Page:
- Confirmation from the police that the child/young person co-operated with them;
- Additional medical evidence, if the injuries are complex or the applicant is claiming for mental illness.
5. Accepting a Payment
Legal advice should be sought without delay as to whether or not the offer should be accepted.
The acceptance form must be completed and returned within 56 days of it being sent. If it is not returned within 56 days, and no written request has been made for a review or an extension of time, a payment will not be made.The CICA may extend the 56-day time limit for up to a further 56 days. Only one such extension may be allowed.
6. Reviewing Decisions
If legal advice is received that the decision should be reviewed, written application for a review must be submitted within 56 days of the date of the original decision. A review form will be sent with the decision. Any additional evidence in support of the claim must be submitted.
If it will take longer than 56 days to collect the supporting evidence, a request should be made for the time limit to be extended by up to a further 56 days. Such requests can be made after the expiry of the first 56 days, but such requests will only be granted if there are exceptional circumstances which meant you could not have requested an extension earlier.
The decision will be reviewed by a different claims officer.
The review decision can be more or less favourable than the original decision, or the original decision may be unchanged.If the review decision is not accepted, an appeal may be made.
7. Appealing Decisions
A review decision can be challenged by appealing, within 90 days of the date of the review decision, to the First-tier Tribunal (Criminal Injuries Compensation). An appeal form will be sent with the review decision. The form and supporting evidence should be sent to:
Glasgow Tribunals Centre
20 York Street
The Tribunal is independent of the CICA.
The Tribunal must hold a hearing before making a decision unless it considers that it is able to decide the matter without a hearing and each party has consented to, or has not objected to, the matter being decided without a hearing.The appeal tribunal may make a decision that is more favourable or less favourable than the review decision, or the review decision can stay the same.
8. The Award
Wherever possible claims are settled by a single lump sum payment. Where eligibility for a payment has been determined but a final decision has not been reached then an interim payment can be considered.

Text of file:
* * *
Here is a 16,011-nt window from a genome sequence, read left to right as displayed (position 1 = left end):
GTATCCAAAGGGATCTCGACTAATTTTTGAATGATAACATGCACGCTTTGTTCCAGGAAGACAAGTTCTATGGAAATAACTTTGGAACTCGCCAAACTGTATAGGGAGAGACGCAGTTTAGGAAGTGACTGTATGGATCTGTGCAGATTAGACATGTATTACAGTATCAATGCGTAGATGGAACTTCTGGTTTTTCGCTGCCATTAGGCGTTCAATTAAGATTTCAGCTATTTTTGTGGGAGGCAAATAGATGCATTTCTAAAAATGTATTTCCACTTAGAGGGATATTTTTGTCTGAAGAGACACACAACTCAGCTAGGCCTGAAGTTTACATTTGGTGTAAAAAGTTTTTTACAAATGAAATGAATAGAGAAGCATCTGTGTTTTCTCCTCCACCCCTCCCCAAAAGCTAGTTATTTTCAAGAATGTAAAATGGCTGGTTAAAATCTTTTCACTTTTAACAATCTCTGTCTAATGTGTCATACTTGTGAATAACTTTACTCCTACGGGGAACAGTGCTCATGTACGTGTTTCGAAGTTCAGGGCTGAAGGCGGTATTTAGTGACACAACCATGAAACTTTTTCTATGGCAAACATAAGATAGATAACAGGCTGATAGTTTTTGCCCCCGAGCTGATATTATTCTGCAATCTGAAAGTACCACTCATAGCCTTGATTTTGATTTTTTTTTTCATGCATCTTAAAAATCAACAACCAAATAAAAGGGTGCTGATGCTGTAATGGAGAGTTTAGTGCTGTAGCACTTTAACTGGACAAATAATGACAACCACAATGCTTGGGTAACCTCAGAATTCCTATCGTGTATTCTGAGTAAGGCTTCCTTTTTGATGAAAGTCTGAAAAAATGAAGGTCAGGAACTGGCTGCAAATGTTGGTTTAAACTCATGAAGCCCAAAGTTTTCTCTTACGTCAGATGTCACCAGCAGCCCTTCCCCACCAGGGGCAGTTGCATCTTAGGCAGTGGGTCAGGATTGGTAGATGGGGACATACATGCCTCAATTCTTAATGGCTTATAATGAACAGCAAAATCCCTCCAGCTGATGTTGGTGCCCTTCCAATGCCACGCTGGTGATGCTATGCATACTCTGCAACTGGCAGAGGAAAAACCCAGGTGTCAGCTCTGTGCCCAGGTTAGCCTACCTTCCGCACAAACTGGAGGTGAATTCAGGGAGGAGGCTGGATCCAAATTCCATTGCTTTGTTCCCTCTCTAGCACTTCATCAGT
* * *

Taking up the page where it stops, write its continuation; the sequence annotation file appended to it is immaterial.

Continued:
No compensation will be paid until the Criminal Injuries Compensation Authority receives an acceptance of the award in writing. Every effort must therefore be made to minimise the delay in responding to the Authority.
If the payment is accepted, the CICA will then normally put the money in an interest-earning deposit account in the child's name, the payment to be paid to the child (together with all interest earned) when they reach 18.
The CICA may consider requests to make payment into a child trust fund/Junior ISA or another type of account where the full value of the payment is protected until the child is 18 years old.
9. Advancing Money from the Award to the Child
The CICA may allow advances if these are needed for the child's sole benefit, education or welfare (not for general spending money).
They may consider making a full payment if the child is 16 or 17 years of age and living independently.
The CICA will need evidence (normally a receipt) proving that it has been used for the purposes intended. If they don't get this evidence, they will not allow any further advances.
10. When a Young Person is 18
When the young person reaches the age of 18 years, responsibility for handling the money awarded by the Criminal Injuries Compensation Authority will be handed over to them unless they are felt to be incapable of dealing with it.
If the CICA receive evidence which shows it would not be in the child's best interests to be given the payment as a lump sum when they turn 18, CICA may give further consideration to the use of an annuity or a trust at that time.